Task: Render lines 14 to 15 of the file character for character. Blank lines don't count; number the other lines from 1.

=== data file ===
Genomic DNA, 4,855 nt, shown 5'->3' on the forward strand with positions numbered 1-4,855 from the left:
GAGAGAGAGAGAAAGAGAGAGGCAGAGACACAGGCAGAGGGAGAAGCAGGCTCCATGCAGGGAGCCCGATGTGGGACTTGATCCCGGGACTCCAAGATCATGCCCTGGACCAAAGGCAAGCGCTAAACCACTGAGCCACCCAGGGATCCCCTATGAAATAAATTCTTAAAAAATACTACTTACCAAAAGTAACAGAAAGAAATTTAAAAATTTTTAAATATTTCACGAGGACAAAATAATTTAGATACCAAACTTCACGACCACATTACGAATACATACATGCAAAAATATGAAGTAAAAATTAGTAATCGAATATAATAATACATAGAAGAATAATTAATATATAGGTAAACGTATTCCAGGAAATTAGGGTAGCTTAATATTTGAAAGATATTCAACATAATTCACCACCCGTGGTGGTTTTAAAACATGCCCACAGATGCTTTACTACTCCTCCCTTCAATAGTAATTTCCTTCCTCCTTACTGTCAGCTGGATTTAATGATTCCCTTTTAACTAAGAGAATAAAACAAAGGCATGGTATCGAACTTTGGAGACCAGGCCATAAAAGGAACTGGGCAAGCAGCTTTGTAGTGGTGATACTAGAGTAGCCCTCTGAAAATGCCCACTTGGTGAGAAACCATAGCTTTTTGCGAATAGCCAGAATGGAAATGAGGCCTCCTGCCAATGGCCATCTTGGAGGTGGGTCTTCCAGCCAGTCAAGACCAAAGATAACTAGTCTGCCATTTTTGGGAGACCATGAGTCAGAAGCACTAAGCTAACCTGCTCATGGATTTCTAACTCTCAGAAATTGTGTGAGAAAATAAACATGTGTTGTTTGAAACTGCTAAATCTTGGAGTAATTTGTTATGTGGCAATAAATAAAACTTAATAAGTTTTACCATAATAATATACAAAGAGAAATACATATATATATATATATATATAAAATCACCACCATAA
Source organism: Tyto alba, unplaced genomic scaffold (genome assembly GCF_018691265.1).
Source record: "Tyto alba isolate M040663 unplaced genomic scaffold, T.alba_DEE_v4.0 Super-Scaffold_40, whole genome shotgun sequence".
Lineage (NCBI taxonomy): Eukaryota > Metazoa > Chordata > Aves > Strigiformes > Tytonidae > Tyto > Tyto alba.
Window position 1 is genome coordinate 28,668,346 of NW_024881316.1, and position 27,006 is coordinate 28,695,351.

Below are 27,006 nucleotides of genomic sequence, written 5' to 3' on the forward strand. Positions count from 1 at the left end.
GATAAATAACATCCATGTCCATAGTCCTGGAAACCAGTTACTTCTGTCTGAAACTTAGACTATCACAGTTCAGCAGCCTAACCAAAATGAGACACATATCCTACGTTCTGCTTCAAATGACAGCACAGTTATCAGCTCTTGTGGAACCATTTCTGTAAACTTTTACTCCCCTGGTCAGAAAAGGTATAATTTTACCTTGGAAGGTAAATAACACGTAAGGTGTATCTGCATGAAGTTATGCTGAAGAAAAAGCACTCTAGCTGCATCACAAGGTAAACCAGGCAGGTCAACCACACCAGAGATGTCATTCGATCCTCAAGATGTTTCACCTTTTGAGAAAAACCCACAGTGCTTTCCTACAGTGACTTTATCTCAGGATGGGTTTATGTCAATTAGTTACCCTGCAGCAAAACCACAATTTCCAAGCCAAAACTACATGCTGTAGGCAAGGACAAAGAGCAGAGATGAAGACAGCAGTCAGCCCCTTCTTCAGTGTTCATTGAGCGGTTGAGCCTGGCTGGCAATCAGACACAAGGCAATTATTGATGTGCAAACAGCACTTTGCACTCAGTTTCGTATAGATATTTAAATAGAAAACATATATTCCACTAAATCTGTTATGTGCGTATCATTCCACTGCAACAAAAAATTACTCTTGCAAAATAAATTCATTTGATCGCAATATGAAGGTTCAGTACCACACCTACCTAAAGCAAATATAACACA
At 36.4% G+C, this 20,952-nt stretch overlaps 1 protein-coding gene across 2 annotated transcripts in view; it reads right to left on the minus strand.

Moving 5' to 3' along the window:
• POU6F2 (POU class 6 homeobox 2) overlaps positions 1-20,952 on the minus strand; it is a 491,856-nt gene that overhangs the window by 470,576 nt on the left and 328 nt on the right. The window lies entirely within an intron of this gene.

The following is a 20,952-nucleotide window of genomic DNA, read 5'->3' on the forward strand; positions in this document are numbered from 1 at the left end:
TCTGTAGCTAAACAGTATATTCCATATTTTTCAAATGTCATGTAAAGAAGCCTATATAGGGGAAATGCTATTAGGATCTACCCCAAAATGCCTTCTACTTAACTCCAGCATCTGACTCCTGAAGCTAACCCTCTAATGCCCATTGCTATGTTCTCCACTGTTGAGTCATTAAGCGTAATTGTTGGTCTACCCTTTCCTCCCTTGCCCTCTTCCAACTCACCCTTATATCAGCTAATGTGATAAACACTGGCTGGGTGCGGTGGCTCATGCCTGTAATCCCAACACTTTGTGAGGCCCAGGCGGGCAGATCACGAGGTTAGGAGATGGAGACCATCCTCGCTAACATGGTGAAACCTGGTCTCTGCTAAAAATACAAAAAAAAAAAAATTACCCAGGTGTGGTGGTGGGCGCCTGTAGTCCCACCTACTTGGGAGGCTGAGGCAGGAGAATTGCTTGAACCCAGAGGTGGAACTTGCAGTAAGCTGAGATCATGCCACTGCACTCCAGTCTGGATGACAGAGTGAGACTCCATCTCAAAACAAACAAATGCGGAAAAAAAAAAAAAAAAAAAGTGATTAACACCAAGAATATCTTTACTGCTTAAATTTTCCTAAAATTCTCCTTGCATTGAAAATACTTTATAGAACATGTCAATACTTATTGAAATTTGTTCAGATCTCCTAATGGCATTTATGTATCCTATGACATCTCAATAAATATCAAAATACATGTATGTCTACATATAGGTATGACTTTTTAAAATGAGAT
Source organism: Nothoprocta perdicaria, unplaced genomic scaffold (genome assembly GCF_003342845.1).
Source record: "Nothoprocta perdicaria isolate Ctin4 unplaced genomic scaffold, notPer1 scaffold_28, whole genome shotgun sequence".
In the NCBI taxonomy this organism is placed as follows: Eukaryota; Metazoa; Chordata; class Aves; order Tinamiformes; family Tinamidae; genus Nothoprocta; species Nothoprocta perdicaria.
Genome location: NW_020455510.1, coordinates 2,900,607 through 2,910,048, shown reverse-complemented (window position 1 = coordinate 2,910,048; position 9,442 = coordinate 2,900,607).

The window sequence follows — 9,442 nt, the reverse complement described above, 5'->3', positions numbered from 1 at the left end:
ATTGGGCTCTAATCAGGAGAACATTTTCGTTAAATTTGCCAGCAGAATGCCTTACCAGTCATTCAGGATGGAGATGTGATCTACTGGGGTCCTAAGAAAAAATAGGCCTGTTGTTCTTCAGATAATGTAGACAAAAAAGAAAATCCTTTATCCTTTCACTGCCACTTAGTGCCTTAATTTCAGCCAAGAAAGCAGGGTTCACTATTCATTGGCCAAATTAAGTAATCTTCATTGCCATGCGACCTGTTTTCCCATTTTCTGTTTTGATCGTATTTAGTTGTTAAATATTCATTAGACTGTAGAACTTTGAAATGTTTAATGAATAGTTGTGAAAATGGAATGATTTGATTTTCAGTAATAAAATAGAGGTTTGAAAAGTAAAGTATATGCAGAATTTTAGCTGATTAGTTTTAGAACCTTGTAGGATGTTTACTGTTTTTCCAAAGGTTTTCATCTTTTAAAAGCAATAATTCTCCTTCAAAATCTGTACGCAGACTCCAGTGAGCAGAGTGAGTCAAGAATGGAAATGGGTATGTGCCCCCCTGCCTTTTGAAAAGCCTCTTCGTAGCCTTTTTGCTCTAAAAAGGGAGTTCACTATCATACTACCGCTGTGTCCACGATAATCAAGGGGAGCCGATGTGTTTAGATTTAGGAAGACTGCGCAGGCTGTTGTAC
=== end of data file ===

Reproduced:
Source organism: Nothoprocta perdicaria, unplaced genomic scaffold (genome assembly GCF_003342845.1).
Source record: "Nothoprocta perdicaria isolate Ctin4 unplaced genomic scaffold, notPer1 scaffold_28, whole genome shotgun sequence".